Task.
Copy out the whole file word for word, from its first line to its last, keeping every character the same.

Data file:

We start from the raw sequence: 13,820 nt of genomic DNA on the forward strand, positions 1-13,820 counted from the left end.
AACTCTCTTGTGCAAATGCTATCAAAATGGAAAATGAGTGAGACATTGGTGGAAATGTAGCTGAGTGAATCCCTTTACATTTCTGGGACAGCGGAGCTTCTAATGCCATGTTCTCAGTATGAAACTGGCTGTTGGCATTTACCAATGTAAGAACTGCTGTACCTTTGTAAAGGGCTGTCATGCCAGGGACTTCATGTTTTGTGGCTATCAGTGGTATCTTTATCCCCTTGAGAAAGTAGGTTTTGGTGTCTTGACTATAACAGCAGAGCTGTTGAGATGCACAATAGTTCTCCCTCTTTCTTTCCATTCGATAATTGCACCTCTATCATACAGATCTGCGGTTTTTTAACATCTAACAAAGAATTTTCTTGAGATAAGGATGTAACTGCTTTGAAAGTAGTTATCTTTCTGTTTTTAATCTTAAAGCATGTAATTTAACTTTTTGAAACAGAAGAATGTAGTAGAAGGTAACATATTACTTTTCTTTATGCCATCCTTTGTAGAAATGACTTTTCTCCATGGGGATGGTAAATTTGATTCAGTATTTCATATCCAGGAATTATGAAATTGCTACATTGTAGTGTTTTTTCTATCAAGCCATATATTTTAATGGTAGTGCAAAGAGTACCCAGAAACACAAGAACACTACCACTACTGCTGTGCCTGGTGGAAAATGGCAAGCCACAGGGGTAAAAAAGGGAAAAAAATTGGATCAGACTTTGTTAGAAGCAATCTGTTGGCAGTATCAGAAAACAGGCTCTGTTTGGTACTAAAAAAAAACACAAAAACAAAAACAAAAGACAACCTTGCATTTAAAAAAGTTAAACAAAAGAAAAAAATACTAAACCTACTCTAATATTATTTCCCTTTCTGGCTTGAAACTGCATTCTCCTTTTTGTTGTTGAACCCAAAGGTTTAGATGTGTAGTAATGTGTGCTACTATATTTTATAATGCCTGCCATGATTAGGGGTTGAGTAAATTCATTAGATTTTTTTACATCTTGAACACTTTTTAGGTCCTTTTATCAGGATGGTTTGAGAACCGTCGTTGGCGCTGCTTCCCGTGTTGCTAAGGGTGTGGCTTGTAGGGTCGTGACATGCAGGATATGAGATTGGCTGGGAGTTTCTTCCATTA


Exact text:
We start from the raw sequence: 13,820 nt of genomic DNA on the forward strand, positions 1-13,820 counted from the left end.
AACTCTCTTGTGCAAATGCTATCAAAATGGAAAATGAGTGAGACATTGGTGGAAATGTAGCTGAGTGAATCCCTTTACATTTCTGGGACAGCGGAGCTTCTAATGCCATGTTCTCAGTATGAAACTGGCTGTTGGCATTTACCAATGTAAGAACTGCTGTACCTTTGTAAAGGGCTGTCATGCCAGGGACTTCATGTTTTGTGGCTATCAGTGGTATCTTTATCCCCTTGAGAAAGTAGGTTTTGGTGTCTTGACTATAACAGCAGAGCTGTTGAGATGCACAATAGTTCTCCCTCTTTCTTTCCATTCGATAATTGCACCTCTATCATACAGATCTGCGGTTTTTTAACATCTAACAAAGAATTTTCTTGAGATAAGGATGTAACTGCTTTGAAAGTAGTTATCTTTCTGTTTTTAATCTTAAAGCATGTAATTTAACTTTTTGAAACAGAAGAATGTAGTAGAAGGTAACATATTACTTTTCTTTATGCCATCCTTTGTAGAAATGACTTTTCTCCATGGGGATGGTAAATTTGATTCAGTATTTCATATCCAGGAATTATGAAATTGCTACATTGTAGTGTTTTTTCTATCAAGCCATATATTTTAATGGTAGTGCAAAGAGTACCCAGAAACACAAGAACACTACCACTACTGCTGTGCCTGGTGGAAAATGGCAAGCCACAGGGGTAAAAAAGGGAAAAAAATTGGATCAGACTTTGTTAGAAGCAATCTGTTGGCAGTATCAGAAAACAGGCTCTGTTTGGTACTAAAAAAAAACACAAAAACAAAAACAAAAGACAACCTTGCATTTAAAAAAGTTAAACAAAAGAAAAAAATACTAAACCTACTCTAATATTATTTCCCTTTCTGGCTTGAAACTGCATTCTCCTTTTTGTTGTTGAACCCAAAGGTTTAGATGTGTAGTAATGTGTGCTACTATATTTTATAATGCCTGCCATGATTAGGGGTTGAGTAAATTCATTAGATTTTTTTACATCTTGAACACTTTTTAGGTCCTTTTATCAGGATGGTTTGAGAACCGTCGTTGGCGCTGCTTCCCGTGTTGCTAAGGGTGTGGCTTGTAGGGTCGTGACATGCAGGATATGAGATTGGCTGGGAGTTTCTTCCATTA